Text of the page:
Cardiac MRI and MRA
Cardiac MRI uses a magnetic field and pulses of radio wave energy to provide detailed images of the chambers of the heart and valve function, which can be viewed, saved and transmitted via computer. The images provide valuable information about the anatomy, size, and function of the heart’s chambers and valves and about the type and severity of heart damage or disease.
Cardiac MRI is superior to other imaging modalities for early diagnosis of certain conditions, including coronary heart disease, congenital heart defects, heart valve problems, pericarditis (inflammation of the membrane that surrounds the heart), cardiac tumors, infection, and damage from heart attack. It can also provide guidance during other procedures. The MRI itself is noninvasive, painless, and safe; it does not use radiation and requires no preparation. Cardiac MRI is used with or without a contrast dye, which requires intravenous injection of the contrast material when used. In the latter case, the patient will require intravenous injection of the contrast material.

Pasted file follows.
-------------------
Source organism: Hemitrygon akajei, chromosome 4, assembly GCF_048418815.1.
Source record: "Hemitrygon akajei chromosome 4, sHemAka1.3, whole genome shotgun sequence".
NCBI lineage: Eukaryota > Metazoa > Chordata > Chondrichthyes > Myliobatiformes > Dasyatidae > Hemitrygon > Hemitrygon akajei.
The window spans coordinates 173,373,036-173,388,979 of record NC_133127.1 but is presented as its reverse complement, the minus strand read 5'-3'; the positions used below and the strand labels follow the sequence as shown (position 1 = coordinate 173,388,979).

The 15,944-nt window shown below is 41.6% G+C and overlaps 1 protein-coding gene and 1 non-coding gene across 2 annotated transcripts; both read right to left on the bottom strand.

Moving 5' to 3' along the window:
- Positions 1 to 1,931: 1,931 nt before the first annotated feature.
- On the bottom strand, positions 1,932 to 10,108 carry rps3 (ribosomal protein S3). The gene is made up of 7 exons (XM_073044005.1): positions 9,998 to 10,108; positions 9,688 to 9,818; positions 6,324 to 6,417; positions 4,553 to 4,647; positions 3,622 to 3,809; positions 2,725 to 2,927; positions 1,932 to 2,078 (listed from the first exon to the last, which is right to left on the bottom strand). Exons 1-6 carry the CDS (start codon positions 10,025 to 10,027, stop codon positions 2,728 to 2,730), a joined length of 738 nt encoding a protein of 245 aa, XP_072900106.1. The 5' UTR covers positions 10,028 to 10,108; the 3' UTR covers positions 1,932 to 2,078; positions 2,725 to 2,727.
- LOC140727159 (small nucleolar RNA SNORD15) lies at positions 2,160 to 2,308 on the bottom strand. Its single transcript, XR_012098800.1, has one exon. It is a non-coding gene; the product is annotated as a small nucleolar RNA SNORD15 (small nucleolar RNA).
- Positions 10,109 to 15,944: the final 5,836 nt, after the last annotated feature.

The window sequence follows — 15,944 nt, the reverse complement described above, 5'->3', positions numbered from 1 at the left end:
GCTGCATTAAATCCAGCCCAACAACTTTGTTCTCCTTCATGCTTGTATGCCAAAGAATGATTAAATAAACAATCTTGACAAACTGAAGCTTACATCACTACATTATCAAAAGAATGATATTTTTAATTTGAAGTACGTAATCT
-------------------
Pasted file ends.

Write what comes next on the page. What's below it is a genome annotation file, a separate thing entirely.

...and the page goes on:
Magnetic resonance angiogram (MRA) uses a magnetic field and pulses of radio wave energy to provide images of blood vessels inside the body, allowing the physician to assess blood flow and the condition of blood vessel walls. MRA is used to look for aneurysms, clots, aneurysms or tears in the aorta, arteriovenous malformations, and stenosis caused by plaque in the carotid arteries (neck) or blood vessels leading to the lungs, kidneys, or legs. The MRA itself is noninvasive, painless, and safe; it does not use radiation and requires no preparation. Like cardiac MRI, it may be done with or without use of a contrast dye and can provide guidance during other procedures.